Thursday, July 27, 2006

Coyote the Mischief Maker

I almost killed Coyote as I passed over the Chewelah plain this afternoon. He bolted out from the tall grass, sprinted across the highway, and quite nearly perished under the wheels of my Ford Ranger pickup. He made a narrow and heroic escape, but I was unimpressed. I pulled over to the side of the road and threw offerings to the wind, hoping to break whatever spells he might cast in my direction. "Spilye!" I called out in my Native language, "I don't want your mischief!"

In all the old stories, Coyote helped create the world and ran errands for the One Who Sits on Top, and yet for all his grandeur, he never seemed to rise above his own petty arrogance, jealousy, and deceit. Oh, he sometimes gave wonderful blessings to the people, but not before inviting humiliation, disrespect, and ruin.

His gifts always come with a price. I'm not sure I'm ready to accept those kind of blessings again.

Miracle Worker

My brother-in-law Paul, the computer miracle worker, put his considerable knowledge to work and helped me figure out a way to retrieve my photographs from the computer crash. I wouldn't pretend to understand it all, but he helped me load a Linux operating system onto the computer and thus bypass the Windows XP error screens. Yes, I am helpless, but he saved the day.

Crash Update

I called my brother-in-law Paul, as I do in all computer emergencies, and he suggested several interventions I may wish to try before throwing my computer over a cliff. For starters, I will try loading a different operating system onto the computer and see if that helps. If not, he thinks I can plug the hard drive into another computer and possibly retrieve the data. I hope he's right. I can do all kinds of wonderful things with photographs and other software programs, but I'm lost when it comes to deciphering the mysterious inner workings of a computer. Meanwhile, I'll continue to post from an undisclosed, remote location.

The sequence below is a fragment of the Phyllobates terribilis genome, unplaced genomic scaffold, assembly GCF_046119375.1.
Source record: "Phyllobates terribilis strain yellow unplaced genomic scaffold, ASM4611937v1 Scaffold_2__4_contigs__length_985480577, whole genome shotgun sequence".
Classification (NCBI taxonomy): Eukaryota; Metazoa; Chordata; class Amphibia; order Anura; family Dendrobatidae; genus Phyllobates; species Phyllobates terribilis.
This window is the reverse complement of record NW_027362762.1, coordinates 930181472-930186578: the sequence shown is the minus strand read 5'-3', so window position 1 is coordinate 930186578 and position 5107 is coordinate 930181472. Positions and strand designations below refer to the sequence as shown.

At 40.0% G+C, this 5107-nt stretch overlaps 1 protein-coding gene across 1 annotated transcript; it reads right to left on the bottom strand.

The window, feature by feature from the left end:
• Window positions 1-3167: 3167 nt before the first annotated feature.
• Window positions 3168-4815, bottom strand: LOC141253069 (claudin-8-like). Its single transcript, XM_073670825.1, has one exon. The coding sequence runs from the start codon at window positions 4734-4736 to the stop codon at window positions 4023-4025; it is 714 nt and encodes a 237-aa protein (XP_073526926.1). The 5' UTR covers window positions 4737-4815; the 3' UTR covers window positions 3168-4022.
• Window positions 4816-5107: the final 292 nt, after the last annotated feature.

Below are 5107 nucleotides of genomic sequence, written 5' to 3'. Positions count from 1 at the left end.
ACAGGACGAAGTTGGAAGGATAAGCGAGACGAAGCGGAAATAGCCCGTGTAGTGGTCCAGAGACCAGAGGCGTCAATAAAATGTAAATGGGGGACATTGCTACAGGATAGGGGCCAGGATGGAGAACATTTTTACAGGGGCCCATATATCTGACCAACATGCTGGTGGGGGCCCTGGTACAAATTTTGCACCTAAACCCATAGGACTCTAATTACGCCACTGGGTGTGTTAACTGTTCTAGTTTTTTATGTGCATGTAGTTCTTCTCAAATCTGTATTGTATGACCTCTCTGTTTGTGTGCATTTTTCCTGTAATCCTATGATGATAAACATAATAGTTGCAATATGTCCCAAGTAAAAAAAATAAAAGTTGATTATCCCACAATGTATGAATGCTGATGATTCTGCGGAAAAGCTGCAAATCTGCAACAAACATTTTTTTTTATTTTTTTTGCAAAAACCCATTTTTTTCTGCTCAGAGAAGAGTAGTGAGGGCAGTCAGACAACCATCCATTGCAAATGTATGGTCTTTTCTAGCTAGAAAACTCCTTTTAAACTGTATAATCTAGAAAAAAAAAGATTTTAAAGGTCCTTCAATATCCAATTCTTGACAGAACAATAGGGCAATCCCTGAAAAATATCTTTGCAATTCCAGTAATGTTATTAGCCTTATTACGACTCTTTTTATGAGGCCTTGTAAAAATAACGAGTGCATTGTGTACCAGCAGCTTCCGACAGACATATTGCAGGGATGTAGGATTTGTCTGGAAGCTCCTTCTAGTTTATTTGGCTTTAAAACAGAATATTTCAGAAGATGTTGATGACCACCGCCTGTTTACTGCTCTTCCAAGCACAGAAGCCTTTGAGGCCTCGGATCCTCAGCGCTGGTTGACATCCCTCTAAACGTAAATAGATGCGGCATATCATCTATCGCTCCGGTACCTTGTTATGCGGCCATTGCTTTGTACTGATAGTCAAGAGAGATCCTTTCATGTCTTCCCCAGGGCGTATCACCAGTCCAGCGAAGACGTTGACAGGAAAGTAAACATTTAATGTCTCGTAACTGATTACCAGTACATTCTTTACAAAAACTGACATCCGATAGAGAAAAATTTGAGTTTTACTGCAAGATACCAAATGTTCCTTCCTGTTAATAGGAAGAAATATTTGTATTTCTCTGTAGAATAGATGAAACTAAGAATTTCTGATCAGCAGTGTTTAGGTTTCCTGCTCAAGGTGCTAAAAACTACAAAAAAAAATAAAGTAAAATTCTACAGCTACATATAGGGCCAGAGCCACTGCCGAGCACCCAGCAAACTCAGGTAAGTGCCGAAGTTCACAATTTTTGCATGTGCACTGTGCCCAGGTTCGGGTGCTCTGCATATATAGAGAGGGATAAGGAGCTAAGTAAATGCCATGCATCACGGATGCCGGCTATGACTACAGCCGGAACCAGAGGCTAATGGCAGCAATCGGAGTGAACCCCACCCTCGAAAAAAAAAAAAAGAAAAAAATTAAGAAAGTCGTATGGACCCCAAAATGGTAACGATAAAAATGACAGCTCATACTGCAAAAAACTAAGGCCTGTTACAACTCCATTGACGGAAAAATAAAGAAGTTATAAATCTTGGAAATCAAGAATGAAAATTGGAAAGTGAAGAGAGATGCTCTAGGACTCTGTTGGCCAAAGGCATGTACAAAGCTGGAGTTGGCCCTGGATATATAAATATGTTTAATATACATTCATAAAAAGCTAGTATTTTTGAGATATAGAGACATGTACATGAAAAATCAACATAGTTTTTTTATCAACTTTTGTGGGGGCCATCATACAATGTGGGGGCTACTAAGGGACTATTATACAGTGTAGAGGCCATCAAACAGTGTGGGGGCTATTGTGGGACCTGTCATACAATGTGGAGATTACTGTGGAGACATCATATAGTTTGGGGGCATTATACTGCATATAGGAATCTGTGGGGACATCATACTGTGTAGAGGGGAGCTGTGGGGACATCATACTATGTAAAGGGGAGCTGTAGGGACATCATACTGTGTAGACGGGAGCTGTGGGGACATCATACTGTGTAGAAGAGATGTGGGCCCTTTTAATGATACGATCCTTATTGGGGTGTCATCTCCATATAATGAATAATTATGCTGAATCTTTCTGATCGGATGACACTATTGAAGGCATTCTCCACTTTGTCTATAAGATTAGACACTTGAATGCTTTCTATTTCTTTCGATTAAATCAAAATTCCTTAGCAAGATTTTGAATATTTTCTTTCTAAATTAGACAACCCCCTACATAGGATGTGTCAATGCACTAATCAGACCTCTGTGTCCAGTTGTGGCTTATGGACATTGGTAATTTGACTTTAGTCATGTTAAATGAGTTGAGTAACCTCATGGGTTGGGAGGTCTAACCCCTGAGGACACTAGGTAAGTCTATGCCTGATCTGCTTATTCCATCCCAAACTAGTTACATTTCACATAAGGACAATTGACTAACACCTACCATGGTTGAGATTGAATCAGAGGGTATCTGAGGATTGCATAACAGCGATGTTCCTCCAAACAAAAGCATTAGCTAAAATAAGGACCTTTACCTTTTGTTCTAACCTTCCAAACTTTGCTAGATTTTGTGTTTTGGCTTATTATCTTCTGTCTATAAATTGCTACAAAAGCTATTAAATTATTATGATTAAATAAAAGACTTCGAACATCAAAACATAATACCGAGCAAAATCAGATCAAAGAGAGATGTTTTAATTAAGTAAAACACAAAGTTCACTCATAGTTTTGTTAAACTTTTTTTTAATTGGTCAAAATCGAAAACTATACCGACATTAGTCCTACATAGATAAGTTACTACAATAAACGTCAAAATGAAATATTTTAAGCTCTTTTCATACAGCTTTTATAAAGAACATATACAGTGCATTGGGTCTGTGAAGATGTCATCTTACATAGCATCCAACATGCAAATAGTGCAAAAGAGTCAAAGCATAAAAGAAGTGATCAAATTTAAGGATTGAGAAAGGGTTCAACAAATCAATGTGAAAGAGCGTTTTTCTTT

Wednesday, July 26, 2006


My computer crashed late this afternoon, leaving me with no way to retrieve or post more than 10,000 photographs I've taken over the last few years. Sadly, only a fraction of the pictures have been backed up onto compact disk. The computer error screen assures me none of the data was lost, so I guess it chose to simply holding my images hostage until I can afford to fork out the cash for repairs.

So what now? I suppose I'll have to focus on my writing until I figure out a way to retrieve pictures from my other hard drive or the camera itself.

Tuesday, July 25, 2006

First Presbyterian Church

First Presbyterian Church in downtown Spokane.
Copyright © 2006 Barry G. Moses.

First Presbyterian Church in downtown Spokane holds an elusive appeal for me. Sometimes when I drive by, I feel compelled to stop for a photograph, but then the building refuses to reveal its beauty and charm for the camera. The angles never seem to work right, or powerlines obstruct the view, or shadows fall in all the wrong places.

Today was different.

As I passed the church, the late afternoon sun cast a fiery haze over its beautiful gothic towers. Once again, I had to attempt the perfect shot. I'm not sure I succeeded, but perhaps I got a little closer than before.

Milk Bottle

One of several "Milk Bottles" in Spokane.
Copyright © 2006 Barry G. Moses.

This little building shaped like a milk bottle stands unobtrusively across the street from First Presbyterian Church in downtown Spokane. At least one other building of similar shape exists on West Garland Avenue, and is a diner with the name "Milk Bottle." These little milk-shaped buildings are charming in their own way, and remind me of a happy, bygone age.

Sunday, July 23, 2006

The Sphinx

The Sphinx at the Masonic Temple.
Copyright © 2006 Barry G. Moses.

I drove a friend downtown late in the evening, and then spent some time wandering around, feeling depressed, and half-heartedly looking for something to photograph. I had my tripod, and usually I enjoy taking time lapse photographs at night. But something about the night had me feeling down. Then, wouldn't you know it, the only place that catches my eye to photograph is the Sphinx by the Masonic Temple. The picture turned out nice, but it wasn't until I got home that I realized my father died at that very location a little more than 12 years ago. It was like that Sphinx watched over my father's passing, and then called me back all these years later.